Late in the day I made it to Low Gap Shelter where I was surprised to find only two other people in the shelter. I had thought about cowboy camping tonight since no rain was in the forecast, but since the shelter was so empty, I just threw my stuff into it. Here I met all sorts of new other hikers, including one from Germany--the second hiker I had met from Germany on the trail.

I asked how he had learned about the Appalachian Trail, and apparently there was some sort of documentary about it (in German) that had played in their country and since then, the Appalachian Trail had become a mecca for many Germans. Allegedly, something like a hundred Germans had hiked the trail in one particular year. I have no idea if that's true or not or if that's just an exaggerated story, but there you go. 

He didn't have a trail name as of yet, and I thought about it and suggested, "You know, you could just use Germany as a trail name. I've never heard of anyone ever using the country where they were from as a trailname before."

He thought about it for a moment and said that yes, he could use that. Really?! I got to name a second person on the trail?! Cool! =) So now he's Germany. Assuming it sticks, of course. The name is still new enough that he could decide that he didn't like it and change it again.

I also suggested he maybe he should visit Helen. He might find our American version of a German town amusing. =)

Fireneck I had known online for years, but it wasn't until I reached Neels Gap where we finally met face-to-face for the first time!

A little after sunset, a couple of enterprising hikers started a small campfire which I wandered over to enjoy where we shared more of our war stories. I also told the Cremation of Sam McGee because, you know, that's my thing. =)

An hour or so later, a headlamp pierced through the darkness and another hiker arrived at the shelter. He was a large man--tall and hefty. Looking more like a football player than a hiker, and he asked if there was any room in the shelter. Plenty, we told him--only three of us had set up inside of it and it could fit seven. So he joined the party and threw a couple of heavy cans of food into the fire to warm them.

The rest of us thought that was a little odd. First, you don't see heavy canned foods on the trail very often. (When you do, it's almost certainly a newbie hiker that doesn't know how to pack light,) Second, we were all a little concerned about what the fire might do to the can. Would it explode as the contents heated up, raining down beans and who knows what else on everyone surrounding the fire then drawing in bears over the night?

These cans, fortunately, did not explode. Their ends did bulge outwards, as if ready to explode, but no explosion. After opening one and eating it, he found a plastic liner or something in the food, which seemed to confuse the guy. Was it edible? I guess he didn't realize that same canned foods do have liners, and throwing them into the fire did nothing for that. It wasn't an issue I had thought about either. So he ate around it.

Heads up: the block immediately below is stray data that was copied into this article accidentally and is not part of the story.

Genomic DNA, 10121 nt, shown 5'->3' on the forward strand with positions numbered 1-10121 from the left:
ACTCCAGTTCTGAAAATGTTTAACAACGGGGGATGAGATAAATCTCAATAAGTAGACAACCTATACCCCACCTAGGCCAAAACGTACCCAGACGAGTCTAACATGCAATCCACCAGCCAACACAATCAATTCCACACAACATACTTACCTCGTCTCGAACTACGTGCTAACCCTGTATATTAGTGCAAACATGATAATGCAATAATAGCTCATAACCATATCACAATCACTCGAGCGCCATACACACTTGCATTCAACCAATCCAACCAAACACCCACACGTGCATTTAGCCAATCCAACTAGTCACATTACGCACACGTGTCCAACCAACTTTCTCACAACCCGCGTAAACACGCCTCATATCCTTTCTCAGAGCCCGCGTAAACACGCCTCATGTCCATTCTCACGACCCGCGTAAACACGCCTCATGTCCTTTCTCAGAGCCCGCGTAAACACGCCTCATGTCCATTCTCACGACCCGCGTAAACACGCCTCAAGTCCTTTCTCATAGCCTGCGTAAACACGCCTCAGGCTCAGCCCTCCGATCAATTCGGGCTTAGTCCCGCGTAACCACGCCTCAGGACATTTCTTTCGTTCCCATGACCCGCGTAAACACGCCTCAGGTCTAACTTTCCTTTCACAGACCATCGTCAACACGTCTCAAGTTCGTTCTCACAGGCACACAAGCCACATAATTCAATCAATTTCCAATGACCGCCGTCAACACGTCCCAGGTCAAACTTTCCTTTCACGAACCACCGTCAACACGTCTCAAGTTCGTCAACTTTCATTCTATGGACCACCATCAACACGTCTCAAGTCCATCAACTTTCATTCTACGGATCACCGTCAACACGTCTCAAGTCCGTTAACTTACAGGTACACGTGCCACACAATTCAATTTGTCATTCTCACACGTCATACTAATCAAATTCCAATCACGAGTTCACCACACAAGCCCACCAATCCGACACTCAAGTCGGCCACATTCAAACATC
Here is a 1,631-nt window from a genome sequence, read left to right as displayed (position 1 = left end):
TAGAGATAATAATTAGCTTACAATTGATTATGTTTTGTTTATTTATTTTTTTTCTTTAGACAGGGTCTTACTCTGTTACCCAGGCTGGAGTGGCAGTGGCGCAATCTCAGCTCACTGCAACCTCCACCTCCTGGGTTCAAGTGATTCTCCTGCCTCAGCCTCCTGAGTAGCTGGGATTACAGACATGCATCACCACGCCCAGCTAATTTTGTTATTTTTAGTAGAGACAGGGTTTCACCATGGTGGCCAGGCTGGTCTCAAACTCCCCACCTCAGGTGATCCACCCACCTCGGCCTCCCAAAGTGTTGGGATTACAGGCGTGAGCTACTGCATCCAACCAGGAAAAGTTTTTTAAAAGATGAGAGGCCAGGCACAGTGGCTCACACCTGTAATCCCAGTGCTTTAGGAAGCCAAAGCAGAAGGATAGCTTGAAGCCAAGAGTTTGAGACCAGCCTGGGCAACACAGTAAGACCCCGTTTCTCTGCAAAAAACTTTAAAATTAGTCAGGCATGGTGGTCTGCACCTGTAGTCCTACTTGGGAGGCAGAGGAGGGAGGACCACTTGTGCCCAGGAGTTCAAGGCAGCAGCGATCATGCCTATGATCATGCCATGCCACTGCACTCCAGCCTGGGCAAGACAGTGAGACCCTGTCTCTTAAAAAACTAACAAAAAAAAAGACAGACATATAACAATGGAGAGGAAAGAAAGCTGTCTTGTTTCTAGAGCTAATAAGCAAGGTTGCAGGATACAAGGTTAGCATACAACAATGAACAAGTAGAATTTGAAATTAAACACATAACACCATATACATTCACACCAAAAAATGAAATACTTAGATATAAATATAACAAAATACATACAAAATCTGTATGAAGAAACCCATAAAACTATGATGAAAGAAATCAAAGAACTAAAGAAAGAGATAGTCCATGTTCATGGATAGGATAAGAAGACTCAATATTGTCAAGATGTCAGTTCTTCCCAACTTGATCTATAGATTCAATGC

Then it was off to sleep, another day coming to an end.

Steps count: 27,533 steps
Miles for the day: 11.5 miles
Total miles: 52.0 miles

'Twas a beautiful day for a walk!

A bunch of hikers at rest, enjoying the view. Yellow Jacket is the woman on the far left in the yellow shirt (but she has a yellow jacket that she's actually named after!). Silent Mike--who talks quite a bit!--is leaning against the tree on the far right.

I had a close call falling down a cliff, but fortunately, I managed to grab onto this tree to arrest my fall!

Tesnatee Gap. This is a popular area for people to ride motorcycles. They were all over the place and I could hear them from much of the trail!

It wasn't just a clear day--I was practically broiling in the sun!

Definitely not a whole lot of leaves on the trees as of yet!
Not sure what happened to this tree!
The Low Gap Shelter
The shelter campfire.


raylinstephens said...

thank you for this - I shall try to read the others - I just followed a link for your new walk! awesome!
I enjoyed everything you wrote starting with Helen and being thankful you stopped your fall!
hugs & keep walking!

Unknown said...

Sounds like an exciting day! I enjoy the Helen area. It's not very far from me and a nice day trip. You were definitely in "my neck of the woods".

-only dreaming

Honey Bear Clan said...

Was hoping to hear more about Bionic Woman and Huff and Puff. Wonder if they dropped out of if they will reappear in a future post. I'll keep reading... By the way, I really like the way the Captcha on this form makes me pick out pictures of food, instead of having me type words that I can't recognize even without being a robot.

Kristin aka Trekkie Gal said...

The town of Helen reminds me a lot of Frankenmuth, Michigan, another cute, faux German town.